By Sarah Tewksbury, Staff Writer
Women’s history month is celebrated each year through March. In the late 1970s, the United States began to observe parts of March as women’s history days and weeks, eventually nationally celebrating International Women’s Day on March 8. In 1980, President Carter declared there would be a National Women’s History Week celebrated annually in March. By 1986, individual states were celebrating a National Women’s History Month and in 1987 March officially became the month of celebration across the nation.
The emphasis on women’s history was sparked by a lack of attention focused on women in school education curriculums. In the early days of celebrating women’s history throughout March, volunteers would go into classrooms in public schools and give direct presentations about the additions to society that women have made throughout history. Today, the month long observance is much more multifaceted.
While historical presentations are prominently represented by national organizations, such as the Smithsonian Institute, the Library of Congress and the National Parks Organization, there has been a recent shift in ways of celebrating. In light of the current political moment the U.S. finds itself in, women have taken to filling the month of March with the celebration of what women are doing right now to change their history. The focus has shifted from the past to the present and the cultivation of the future historical footprint women will have.
In Maine, and Portland in particular, women have been joining forces to incite activism to change their paths. Over spring break, USM’s Portland campus was host to a film screening of the locally produced documentary, Maine Girls. The film focuses on a group of thirteen teenaged girls who live in South Portland and spent eight weeks learning about each other classroom. The group was brought together in light of the Trump administration’s anti-immigration stance and rhetoric that was felt to be targeted and unhelpful to the integration of immigrants in South Portland. The film is screened to promote awareness for the situation facing immigrants to Maine and the ways in which communication can facilitate growth and inclusivity. It is also a triumph of female empowerment beginning at a young age.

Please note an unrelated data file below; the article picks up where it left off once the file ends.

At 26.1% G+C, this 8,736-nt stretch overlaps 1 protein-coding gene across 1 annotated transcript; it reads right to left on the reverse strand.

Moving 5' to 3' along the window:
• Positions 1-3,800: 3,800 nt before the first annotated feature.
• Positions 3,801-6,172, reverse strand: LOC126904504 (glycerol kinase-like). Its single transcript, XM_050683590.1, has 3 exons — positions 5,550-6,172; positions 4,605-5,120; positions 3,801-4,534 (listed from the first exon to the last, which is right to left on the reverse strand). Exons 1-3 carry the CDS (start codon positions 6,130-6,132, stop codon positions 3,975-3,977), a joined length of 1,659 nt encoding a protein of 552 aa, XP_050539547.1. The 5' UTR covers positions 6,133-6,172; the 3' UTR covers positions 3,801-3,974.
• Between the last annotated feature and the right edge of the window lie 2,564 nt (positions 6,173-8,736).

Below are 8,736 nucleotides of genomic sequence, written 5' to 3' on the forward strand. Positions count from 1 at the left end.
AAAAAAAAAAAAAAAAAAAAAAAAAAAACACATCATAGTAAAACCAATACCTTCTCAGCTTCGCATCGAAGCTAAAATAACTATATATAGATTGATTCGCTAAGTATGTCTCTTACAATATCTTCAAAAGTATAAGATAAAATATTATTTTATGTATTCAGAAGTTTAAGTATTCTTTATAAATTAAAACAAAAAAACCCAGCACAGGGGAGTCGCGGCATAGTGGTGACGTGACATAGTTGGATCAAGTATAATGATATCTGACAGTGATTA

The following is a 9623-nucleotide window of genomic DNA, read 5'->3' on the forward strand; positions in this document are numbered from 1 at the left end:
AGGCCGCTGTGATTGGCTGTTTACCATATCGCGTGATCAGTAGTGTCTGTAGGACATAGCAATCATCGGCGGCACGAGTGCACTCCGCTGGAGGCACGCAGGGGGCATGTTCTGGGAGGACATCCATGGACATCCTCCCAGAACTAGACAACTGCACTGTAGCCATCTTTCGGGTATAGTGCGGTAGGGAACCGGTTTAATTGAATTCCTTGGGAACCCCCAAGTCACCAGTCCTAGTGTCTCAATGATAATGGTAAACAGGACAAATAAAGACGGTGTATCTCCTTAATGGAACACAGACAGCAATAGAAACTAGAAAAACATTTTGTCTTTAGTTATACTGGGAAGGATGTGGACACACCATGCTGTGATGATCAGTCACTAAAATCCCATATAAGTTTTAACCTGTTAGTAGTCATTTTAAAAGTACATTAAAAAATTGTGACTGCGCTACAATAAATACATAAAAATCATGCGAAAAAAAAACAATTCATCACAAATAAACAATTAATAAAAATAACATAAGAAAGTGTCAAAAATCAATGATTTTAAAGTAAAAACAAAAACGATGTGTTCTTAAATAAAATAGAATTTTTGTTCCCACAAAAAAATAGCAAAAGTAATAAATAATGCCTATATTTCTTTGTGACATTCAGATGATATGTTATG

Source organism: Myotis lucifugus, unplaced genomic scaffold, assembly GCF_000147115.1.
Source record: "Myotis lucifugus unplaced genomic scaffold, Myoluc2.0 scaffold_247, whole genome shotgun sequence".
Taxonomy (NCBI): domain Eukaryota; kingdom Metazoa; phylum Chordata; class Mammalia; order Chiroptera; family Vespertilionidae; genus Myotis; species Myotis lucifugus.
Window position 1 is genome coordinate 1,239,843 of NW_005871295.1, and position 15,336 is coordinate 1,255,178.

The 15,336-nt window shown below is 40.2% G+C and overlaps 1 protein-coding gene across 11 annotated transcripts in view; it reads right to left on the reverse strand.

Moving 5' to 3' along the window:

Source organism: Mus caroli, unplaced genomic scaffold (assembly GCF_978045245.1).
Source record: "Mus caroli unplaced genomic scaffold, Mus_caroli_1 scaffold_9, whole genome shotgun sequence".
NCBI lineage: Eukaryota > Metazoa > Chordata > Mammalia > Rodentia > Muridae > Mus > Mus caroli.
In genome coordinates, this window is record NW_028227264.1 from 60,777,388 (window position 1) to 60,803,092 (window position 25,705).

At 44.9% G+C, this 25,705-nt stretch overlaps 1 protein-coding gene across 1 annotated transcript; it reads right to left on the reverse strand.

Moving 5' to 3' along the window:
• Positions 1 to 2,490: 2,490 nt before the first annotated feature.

Maine women are also honoring Women’s History Month at universities across the state. At the University of Maine in Orono, the Women, Gender and Sexuality Studies department has an organized calendar that consists of nineteen events that are open to students and individuals, not affiliated with the university. At USM, groups like Huskies for Reproductive Health and the administrative team in the Women and Gender Studies (WGS) department are continuing to host events throughout the month of March. As part of WGS’s celebration of Women’s History Month, Julia Serano, a transfeminist American author, will be hosting a discussion in Glickman Library titled, “Making Feminist and Queer Movements More Inclusive.”